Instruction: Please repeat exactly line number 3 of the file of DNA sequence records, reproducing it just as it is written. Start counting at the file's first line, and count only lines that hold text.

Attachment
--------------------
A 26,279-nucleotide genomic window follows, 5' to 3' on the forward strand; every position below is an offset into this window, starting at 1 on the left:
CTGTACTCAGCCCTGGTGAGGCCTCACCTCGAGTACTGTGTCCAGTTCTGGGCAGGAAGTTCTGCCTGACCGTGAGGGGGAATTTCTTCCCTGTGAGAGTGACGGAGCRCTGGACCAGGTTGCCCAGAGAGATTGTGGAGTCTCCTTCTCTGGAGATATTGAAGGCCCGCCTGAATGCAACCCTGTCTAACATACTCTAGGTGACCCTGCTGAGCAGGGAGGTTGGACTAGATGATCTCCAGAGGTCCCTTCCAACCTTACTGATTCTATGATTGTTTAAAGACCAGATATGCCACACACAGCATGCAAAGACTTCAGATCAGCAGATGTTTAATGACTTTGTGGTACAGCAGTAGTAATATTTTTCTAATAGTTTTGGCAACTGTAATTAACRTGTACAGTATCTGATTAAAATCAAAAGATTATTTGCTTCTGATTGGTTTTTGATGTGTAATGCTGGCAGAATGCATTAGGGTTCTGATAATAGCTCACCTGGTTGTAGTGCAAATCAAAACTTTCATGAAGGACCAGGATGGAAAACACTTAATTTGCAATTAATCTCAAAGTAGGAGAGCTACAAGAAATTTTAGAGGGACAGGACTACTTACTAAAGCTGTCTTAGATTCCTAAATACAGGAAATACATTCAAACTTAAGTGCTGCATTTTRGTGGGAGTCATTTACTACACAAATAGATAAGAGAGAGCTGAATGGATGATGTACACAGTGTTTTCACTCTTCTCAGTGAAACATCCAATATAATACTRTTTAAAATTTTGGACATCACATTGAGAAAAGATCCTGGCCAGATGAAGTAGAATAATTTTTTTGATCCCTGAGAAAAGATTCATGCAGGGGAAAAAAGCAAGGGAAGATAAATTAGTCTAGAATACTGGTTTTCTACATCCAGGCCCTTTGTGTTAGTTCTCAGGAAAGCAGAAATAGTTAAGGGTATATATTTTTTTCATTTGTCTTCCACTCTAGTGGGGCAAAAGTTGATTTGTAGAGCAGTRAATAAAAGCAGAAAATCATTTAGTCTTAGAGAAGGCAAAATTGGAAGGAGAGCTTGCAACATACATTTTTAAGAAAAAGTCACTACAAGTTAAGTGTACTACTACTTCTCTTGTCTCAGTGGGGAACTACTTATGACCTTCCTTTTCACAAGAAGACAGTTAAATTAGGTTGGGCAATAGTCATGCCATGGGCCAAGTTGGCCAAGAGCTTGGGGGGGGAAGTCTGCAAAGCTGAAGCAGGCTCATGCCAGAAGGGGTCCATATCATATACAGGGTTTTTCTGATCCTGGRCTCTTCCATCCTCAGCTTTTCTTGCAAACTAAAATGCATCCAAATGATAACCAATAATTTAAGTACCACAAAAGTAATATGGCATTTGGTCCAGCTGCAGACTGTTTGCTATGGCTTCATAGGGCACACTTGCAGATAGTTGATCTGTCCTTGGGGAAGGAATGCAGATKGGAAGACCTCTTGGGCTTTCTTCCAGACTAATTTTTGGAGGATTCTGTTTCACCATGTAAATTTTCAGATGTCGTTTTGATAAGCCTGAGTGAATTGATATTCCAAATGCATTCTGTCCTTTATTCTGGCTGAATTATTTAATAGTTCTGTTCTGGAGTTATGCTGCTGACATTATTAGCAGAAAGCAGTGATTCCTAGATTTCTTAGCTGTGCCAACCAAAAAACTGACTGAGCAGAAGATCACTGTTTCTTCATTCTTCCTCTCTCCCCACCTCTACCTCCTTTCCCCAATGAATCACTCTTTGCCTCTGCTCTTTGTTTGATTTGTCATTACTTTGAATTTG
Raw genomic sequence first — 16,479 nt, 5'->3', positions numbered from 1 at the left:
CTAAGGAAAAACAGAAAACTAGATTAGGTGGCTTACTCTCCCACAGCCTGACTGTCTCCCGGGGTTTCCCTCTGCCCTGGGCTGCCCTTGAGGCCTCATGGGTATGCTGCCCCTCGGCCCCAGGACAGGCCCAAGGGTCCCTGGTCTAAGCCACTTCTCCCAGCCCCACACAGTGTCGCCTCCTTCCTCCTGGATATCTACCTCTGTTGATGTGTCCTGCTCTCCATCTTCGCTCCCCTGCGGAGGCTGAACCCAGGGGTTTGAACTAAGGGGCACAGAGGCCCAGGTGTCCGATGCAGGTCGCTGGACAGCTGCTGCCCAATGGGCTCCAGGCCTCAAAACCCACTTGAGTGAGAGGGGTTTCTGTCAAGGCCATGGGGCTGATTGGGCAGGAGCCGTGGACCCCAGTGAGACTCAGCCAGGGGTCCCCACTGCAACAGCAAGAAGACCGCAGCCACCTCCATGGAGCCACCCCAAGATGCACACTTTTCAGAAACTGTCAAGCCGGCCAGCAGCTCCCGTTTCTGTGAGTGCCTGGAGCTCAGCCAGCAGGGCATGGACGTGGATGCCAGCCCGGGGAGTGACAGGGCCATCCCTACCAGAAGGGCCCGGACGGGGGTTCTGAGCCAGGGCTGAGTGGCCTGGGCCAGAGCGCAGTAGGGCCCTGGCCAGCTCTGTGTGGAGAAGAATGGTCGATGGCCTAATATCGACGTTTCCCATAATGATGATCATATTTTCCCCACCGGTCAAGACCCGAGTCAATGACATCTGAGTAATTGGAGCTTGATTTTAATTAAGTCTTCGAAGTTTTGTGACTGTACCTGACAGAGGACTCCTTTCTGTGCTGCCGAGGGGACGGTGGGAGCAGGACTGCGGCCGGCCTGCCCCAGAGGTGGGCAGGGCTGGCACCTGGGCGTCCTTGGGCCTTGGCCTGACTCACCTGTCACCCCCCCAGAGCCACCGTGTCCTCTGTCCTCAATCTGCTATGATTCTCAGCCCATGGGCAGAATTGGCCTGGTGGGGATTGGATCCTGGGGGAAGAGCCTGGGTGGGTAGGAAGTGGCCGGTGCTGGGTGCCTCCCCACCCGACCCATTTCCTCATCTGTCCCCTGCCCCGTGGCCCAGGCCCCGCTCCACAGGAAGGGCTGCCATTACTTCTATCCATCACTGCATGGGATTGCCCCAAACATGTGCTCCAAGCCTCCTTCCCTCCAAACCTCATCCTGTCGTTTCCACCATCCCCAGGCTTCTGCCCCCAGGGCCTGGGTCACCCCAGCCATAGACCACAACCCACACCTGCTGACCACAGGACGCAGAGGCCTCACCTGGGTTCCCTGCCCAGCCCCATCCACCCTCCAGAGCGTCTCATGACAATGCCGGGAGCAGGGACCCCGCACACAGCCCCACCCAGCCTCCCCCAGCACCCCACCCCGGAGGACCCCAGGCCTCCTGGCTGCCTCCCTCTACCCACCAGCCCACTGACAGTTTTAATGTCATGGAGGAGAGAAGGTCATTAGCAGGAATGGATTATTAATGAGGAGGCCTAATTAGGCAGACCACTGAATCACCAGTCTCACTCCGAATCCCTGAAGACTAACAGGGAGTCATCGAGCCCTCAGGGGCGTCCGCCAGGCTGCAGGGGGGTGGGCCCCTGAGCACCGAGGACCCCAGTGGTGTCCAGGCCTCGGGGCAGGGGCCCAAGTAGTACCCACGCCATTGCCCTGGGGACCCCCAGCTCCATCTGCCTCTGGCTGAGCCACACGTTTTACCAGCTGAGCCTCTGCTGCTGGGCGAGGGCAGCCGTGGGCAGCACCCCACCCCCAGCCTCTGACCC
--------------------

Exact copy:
Raw genomic sequence first — 16,479 nt, 5'->3', positions numbered from 1 at the left: